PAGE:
Sauraha is basically a road that runs parallel with the Rapti River, and as we sat in a roof top restaurant a guy called the kids over to the edge. There were crocodiles chilling at the water’s edge waiting for some poor animal to saunter past thinking it was slick.

Gone is the huge Himalayan mountain range as the Terai is a mixture of flat lands and jungle. The plains lead up to mountains about a thousand metres high and so quite a geographical change from Pokhara.

By the time we had eaten it was about 3.30pm, there are no taxis in Sauraha, only horse and cart. We hired one to take us to the Elephant breeding centre about 3km out of town for 300NPR which is about £2.60 for the 30 minute journey there, for him to wait and then the return journey.

Abi took control of the reins as the cart went past bamboo huts with thatched roofs. The roads were busy with goats, chickens and buffalo. Elephants were working the fields and occasionally one would pass us carrying grass. Being overtaken by an Elephant whilst in a horse and cart is very surreal, the kids thrived off it. Eventually we got kicked out at the banks of a river. The guy said he would wait for us and we needed to get a canoe across the river that was raging. I am not joking, the guy with the boat must have been bored one day, chopped a tree down and hollowed it out. That genuinely was what it was. The slightest movement made the boat almost capsize and Abi was petrified. We finally got out and she said “Dad I’m not getting in that again” I asked how she supposed we got back across and she let out a little whimper as she realised that the fact of the matter was that she was doing that again.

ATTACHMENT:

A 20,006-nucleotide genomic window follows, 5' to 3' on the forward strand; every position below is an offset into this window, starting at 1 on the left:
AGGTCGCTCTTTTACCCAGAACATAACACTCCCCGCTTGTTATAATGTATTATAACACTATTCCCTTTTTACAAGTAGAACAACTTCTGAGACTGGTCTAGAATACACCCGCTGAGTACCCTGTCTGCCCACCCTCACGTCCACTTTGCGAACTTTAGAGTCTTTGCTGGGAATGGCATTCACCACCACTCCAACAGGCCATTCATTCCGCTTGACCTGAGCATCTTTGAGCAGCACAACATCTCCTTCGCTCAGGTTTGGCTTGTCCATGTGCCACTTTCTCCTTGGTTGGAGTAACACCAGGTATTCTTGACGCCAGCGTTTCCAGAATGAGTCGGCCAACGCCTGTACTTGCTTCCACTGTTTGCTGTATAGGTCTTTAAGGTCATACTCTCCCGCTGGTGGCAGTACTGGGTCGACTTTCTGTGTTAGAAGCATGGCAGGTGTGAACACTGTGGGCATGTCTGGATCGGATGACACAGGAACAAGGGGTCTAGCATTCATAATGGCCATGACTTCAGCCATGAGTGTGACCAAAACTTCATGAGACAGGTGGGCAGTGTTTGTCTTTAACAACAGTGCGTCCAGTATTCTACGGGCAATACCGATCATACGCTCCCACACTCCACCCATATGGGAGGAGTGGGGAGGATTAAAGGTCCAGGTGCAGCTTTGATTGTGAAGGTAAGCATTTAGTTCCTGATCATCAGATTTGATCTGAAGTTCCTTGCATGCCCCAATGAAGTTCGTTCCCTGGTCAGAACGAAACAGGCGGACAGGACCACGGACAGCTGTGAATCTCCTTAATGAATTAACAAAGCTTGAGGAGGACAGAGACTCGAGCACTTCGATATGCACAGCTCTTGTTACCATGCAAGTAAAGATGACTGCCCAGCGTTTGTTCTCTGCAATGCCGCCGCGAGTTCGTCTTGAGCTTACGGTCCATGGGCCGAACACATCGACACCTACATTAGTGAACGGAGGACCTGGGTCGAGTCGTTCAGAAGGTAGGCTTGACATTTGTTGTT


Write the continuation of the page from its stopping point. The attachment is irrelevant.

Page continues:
The Elephant sanctuary is basically a place for breeding and caring for the elderly or infirm. There are about thirty elephants and many babies, the kids absolutely loved seeing the babies and it was well worth the 50NPR entry fee, kids were free.

We safely crossed the river again and back in the cart as we rode back to town we saw elephants playing football on a field with goal posts and everything. I sniffed my water just to check I wasn’t on something inadvertently.

As the day wound own I realised that we were in the wild west. The mosquito’s here have machine guns and jet engines under their wings. They are the size of B52 Bombers and have a machete strapped around their waist. I have been bitten through my clothes and the little shit laughed as it flew off I swear. We have been taking Anti Malarials (Malarone) as I knew the Terai is a place where Malaria is present. But they don’t stop you getting bit. So it’s out with the DEET, and I’m considering buying a baseball bat to boom them with. Thankfully we have mosquito nets around our beds, we are now also wearing trousers, socks and tops to cover as much exposed skin as we can. In 30 degree heat with a high humidity you can appreciate it is a day of constant sweating, though we’d all rather be slightly uncomfortable than seriously ill.

Since my last two blog posts have been rather touching I thought the best way to end this entry is with a joke Abi just told me and has told me probably a million times, it is perhaps the oldest joke ever: “What do you call a fish with no eyes – Fsh” Charlie and I sat in complete silence stunned that Abi could still find that funny, whilst she looked perplexed that we didn’t.